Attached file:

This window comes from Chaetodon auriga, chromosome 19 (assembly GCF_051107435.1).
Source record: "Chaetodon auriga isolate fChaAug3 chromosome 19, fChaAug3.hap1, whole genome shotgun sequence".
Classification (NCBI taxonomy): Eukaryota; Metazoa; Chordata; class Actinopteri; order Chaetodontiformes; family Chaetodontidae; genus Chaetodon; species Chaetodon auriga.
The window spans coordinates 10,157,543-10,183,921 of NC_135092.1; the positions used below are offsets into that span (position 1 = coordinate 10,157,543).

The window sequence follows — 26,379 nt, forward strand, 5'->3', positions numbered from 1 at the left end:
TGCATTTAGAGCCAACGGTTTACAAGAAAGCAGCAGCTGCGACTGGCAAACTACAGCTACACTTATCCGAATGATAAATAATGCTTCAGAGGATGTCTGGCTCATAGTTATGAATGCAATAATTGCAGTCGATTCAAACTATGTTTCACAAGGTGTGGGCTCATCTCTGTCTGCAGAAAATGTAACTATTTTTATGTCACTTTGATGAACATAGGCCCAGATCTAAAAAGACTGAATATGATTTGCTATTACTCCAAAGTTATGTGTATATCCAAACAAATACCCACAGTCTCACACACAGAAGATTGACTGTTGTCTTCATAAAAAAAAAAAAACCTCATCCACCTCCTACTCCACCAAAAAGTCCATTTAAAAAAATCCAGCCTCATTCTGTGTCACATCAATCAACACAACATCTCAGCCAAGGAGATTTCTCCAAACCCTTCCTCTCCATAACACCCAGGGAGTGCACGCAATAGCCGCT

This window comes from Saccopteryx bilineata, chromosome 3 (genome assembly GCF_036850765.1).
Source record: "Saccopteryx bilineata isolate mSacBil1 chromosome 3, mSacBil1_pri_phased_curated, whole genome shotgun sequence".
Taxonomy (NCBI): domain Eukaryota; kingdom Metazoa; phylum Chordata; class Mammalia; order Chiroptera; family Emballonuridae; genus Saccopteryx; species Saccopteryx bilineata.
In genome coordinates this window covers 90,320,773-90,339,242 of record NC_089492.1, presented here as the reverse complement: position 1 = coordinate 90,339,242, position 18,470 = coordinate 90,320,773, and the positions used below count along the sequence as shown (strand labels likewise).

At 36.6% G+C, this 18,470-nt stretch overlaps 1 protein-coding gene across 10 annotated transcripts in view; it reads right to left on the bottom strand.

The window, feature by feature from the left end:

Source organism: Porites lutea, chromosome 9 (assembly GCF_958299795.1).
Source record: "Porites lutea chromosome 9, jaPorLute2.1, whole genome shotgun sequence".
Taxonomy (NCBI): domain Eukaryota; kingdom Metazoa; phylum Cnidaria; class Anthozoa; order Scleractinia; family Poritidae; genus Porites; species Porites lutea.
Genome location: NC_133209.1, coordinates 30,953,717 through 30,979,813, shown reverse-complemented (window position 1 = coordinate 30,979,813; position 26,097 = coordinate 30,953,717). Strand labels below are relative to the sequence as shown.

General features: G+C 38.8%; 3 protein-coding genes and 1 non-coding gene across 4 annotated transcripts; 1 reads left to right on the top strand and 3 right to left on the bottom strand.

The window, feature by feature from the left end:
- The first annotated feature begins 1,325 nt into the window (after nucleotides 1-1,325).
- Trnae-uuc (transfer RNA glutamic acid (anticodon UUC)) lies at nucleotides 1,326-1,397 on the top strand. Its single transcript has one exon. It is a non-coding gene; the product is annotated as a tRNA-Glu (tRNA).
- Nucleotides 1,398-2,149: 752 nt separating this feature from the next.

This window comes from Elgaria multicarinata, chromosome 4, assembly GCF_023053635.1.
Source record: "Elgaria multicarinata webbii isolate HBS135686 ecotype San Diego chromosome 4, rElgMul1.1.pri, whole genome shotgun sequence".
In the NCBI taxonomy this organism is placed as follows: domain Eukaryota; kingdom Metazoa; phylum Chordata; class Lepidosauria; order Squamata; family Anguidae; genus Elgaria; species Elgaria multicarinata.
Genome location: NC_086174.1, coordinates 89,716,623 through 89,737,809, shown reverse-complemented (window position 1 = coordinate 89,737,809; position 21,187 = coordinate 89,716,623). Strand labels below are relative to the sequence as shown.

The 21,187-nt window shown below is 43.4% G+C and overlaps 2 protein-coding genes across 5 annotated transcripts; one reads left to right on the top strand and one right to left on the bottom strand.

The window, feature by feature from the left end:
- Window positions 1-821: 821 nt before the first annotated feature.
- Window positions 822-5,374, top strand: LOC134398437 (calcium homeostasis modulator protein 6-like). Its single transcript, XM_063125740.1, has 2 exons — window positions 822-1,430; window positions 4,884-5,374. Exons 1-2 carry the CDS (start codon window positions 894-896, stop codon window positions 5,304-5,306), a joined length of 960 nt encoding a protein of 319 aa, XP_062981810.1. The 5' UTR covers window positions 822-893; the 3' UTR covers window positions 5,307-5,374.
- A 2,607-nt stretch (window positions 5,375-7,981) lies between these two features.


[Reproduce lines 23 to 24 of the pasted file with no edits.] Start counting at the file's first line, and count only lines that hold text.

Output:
Source record: "Elgaria multicarinata webbii isolate HBS135686 ecotype San Diego chromosome 4, rElgMul1.1.pri, whole genome shotgun sequence".
In the NCBI taxonomy this organism is placed as follows: domain Eukaryota; kingdom Metazoa; phylum Chordata; class Lepidosauria; order Squamata; family Anguidae; genus Elgaria; species Elgaria multicarinata.